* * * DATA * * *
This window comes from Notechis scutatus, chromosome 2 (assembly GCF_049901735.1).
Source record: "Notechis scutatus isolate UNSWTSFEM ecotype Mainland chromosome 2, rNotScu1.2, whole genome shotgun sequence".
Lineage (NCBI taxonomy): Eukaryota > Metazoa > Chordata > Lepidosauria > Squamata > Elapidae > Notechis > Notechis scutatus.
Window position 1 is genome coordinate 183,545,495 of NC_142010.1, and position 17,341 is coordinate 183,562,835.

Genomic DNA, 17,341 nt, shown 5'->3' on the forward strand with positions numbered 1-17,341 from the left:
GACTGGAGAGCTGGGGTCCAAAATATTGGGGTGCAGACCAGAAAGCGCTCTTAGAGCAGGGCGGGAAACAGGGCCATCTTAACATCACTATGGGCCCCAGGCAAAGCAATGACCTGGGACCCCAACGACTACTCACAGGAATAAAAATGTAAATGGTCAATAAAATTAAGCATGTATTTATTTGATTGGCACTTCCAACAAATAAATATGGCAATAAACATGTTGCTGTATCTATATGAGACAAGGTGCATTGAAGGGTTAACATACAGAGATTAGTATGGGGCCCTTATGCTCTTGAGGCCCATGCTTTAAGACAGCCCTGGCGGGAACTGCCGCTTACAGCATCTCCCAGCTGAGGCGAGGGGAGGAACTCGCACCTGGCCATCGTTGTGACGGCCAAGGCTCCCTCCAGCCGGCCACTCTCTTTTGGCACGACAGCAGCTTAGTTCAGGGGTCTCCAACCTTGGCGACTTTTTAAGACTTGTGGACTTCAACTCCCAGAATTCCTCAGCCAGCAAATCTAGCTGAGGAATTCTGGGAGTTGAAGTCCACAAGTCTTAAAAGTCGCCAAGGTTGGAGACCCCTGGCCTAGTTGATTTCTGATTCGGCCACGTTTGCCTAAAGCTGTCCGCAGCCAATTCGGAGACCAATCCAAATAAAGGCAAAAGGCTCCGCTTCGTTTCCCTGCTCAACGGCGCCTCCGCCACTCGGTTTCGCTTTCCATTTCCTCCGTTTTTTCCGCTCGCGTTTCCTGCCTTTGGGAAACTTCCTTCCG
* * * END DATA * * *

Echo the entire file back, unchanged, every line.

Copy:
This window comes from Notechis scutatus, chromosome 2 (assembly GCF_049901735.1).
Source record: "Notechis scutatus isolate UNSWTSFEM ecotype Mainland chromosome 2, rNotScu1.2, whole genome shotgun sequence".
Lineage (NCBI taxonomy): Eukaryota > Metazoa > Chordata > Lepidosauria > Squamata > Elapidae > Notechis > Notechis scutatus.
Window position 1 is genome coordinate 183,545,495 of NC_142010.1, and position 17,341 is coordinate 183,562,835.

Genomic DNA, 17,341 nt, shown 5'->3' on the forward strand with positions numbered 1-17,341 from the left:
GACTGGAGAGCTGGGGTCCAAAATATTGGGGTGCAGACCAGAAAGCGCTCTTAGAGCAGGGCGGGAAACAGGGCCATCTTAACATCACTATGGGCCCCAGGCAAAGCAATGACCTGGGACCCCAACGACTACTCACAGGAATAAAAATGTAAATGGTCAATAAAATTAAGCATGTATTTATTTGATTGGCACTTCCAACAAATAAATATGGCAATAAACATGTTGCTGTATCTATATGAGACAAGGTGCATTGAAGGGTTAACATACAGAGATTAGTATGGGGCCCTTATGCTCTTGAGGCCCATGCTTTAAGACAGCCCTGGCGGGAACTGCCGCTTACAGCATCTCCCAGCTGAGGCGAGGGGAGGAACTCGCACCTGGCCATCGTTGTGACGGCCAAGGCTCCCTCCAGCCGGCCACTCTCTTTTGGCACGACAGCAGCTTAGTTCAGGGGTCTCCAACCTTGGCGACTTTTTAAGACTTGTGGACTTCAACTCCCAGAATTCCTCAGCCAGCAAATCTAGCTGAGGAATTCTGGGAGTTGAAGTCCACAAGTCTTAAAAGTCGCCAAGGTTGGAGACCCCTGGCCTAGTTGATTTCTGATTCGGCCACGTTTGCCTAAAGCTGTCCGCAGCCAATTCGGAGACCAATCCAAATAAAGGCAAAAGGCTCCGCTTCGTTTCCCTGCTCAACGGCGCCTCCGCCACTCGGTTTCGCTTTCCATTTCCTCCGTTTTTTCCGCTCGCGTTTCCTGCCTTTGGGAAACTTCCTTCCG